Only mishap along the way was somewhere I don't even remember, I was driving. Ernie was sleeping. about one or so in the morning. crossed a state border. the weigh sign indicated it was open, no green light on the prepass. sign says all trucks exit next right. So I get off, and go down the hill, stop light was there, so I figured I must have gotten off the exit just prior to the weigh station. At the stop light I go across the street and get right back on the interstate thinking ok, weigh station is just ahead, guess what, no station. Hmmm, WTF where did it go. I kept looking in my rear view for smokey to come chase me down, but nothing, was I dreaming the whole thing, didn't think so. So once Ernie woke up, I told him about it. He says it was a port of entry and I was supposed to turn right at the bottom of the hill,,,Hmmmm. O-well, hope I dont get busted down the road for that one.. Its been a blast so far. 8500 miles in less than 2 weeks and the first week was going as solo, now were driving team.

Its been a few day's since my last update. Normally update on my laptop but haven't had a good enough signal to connect thru my phone. Only weak 3G service. So I'm relegated to update on my phone. Since we left out of no wheres ville after Thanksgiving we delivered to Pennsylvania. After un loading we dead headed a few hundred miles to Fostoria Ohio. Load was supposed to be ready so we arrived super early in the morning.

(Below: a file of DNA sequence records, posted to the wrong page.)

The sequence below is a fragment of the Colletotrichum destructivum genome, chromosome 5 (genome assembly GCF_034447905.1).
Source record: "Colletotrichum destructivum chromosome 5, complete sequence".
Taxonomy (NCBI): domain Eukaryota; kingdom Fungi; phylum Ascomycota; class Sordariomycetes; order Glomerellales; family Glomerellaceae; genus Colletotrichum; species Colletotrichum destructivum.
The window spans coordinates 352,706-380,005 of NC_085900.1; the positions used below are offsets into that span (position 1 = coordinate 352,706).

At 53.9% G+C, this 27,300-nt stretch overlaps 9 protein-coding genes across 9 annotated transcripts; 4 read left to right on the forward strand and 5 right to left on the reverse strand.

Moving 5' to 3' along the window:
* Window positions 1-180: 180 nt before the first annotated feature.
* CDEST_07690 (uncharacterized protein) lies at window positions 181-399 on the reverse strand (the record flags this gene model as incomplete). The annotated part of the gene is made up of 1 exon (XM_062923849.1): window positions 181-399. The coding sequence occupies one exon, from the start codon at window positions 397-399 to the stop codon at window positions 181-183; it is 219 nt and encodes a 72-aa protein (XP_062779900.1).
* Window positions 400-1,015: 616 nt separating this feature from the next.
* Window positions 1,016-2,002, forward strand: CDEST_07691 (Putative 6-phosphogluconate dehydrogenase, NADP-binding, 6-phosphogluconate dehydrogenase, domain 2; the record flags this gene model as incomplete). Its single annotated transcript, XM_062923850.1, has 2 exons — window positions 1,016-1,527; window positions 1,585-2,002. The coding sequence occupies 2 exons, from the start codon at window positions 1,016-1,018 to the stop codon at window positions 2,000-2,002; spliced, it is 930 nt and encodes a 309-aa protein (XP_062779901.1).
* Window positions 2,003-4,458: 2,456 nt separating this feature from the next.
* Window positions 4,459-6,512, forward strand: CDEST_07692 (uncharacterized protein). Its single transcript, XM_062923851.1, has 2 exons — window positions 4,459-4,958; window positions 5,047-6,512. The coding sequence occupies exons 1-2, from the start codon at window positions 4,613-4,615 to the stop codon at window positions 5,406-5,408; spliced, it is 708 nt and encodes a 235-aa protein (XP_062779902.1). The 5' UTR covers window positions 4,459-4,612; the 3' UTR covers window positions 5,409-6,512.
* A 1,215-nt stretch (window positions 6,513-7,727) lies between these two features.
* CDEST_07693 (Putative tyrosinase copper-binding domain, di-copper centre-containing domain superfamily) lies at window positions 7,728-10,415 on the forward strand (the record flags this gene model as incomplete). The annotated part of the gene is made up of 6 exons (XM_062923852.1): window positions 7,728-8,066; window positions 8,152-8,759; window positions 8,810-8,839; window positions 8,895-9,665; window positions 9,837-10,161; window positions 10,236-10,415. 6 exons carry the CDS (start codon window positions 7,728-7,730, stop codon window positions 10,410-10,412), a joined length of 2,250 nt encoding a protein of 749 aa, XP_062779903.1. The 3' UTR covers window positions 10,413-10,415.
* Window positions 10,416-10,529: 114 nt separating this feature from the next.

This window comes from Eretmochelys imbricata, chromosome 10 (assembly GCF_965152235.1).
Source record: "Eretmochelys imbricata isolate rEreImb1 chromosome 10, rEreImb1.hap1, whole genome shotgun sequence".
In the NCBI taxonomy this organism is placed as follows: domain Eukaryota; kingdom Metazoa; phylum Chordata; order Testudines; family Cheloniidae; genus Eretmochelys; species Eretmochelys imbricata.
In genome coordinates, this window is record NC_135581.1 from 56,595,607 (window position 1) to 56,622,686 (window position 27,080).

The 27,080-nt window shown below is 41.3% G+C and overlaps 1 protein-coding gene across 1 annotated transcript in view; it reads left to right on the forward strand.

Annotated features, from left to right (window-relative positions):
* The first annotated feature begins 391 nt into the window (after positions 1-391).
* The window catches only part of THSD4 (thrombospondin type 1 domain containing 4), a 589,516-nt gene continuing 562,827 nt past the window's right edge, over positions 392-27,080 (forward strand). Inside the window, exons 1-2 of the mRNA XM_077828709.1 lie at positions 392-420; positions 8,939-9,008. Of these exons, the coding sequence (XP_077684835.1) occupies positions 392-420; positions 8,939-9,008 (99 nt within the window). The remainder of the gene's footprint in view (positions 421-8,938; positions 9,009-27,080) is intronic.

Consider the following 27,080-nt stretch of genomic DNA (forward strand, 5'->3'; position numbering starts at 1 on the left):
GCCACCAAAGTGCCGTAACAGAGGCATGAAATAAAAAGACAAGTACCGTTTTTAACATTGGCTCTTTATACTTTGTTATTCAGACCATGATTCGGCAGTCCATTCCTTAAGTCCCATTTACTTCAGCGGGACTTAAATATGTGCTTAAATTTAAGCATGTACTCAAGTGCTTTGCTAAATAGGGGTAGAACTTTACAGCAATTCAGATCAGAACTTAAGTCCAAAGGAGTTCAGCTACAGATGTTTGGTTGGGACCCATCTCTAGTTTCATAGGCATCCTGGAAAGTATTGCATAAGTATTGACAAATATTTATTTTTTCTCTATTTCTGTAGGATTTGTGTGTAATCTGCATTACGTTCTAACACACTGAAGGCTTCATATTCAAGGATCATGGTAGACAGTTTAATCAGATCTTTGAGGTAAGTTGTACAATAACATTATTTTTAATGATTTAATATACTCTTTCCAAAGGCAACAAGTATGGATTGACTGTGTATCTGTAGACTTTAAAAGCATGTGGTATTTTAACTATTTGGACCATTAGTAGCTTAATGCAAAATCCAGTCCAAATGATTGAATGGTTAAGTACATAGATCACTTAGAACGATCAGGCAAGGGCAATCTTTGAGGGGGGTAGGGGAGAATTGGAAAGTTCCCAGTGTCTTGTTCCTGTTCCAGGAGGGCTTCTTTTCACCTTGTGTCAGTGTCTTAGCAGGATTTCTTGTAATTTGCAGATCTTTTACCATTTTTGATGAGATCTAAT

Shipper says its not ready go park and wait. Well. That's what we truckers are good at doing. Waiting! So we wait and wait and wait some more. After many hours we go check and see what the heck is going on. Oh. Forgot to mention only facilities was a stinky outhouse. So. Underpaid person in charge says computer servers crashed. All data lost. Unknown how long till fixed. Its Sunday. Need computer geek to show up. Replace server recover lost data. Well we call FM. Tell him to take us off this load. Give us something else. We head back to TS 30 mins away and wait. Well. Next morning we get our new assignment. Back to Fostoria. Pick up same load. Computers got back on line by midnight. Tonight were waiting to be unloaded at Walmart DC in Kentucky then getting load taking me home for the weekend.

Had some hometime this past weekend. was nice to be home, took care of a little needed business there. Then headed back out on Monday morning. we got a late load assignment that could have been handled by a solo operator but were bringing home the BACON, so to speak. since our load is a bunch of Bacon. More of the same, hurry up and wait. have 12,000 of my 30,000 miles so far before my upgrade. everything seems to be going great. Miss my girl already. Hope she knows that.

Another update.over 15K miles now so training is halfway over. we have been getting some sweet runs lately delivering FedEx from PA to Dallas, Then Dallas to NJ and now another to parts unknown mid west. there very quick but long runs, very fast turn around, no hurry up and wait like it has been. Having a great time so far.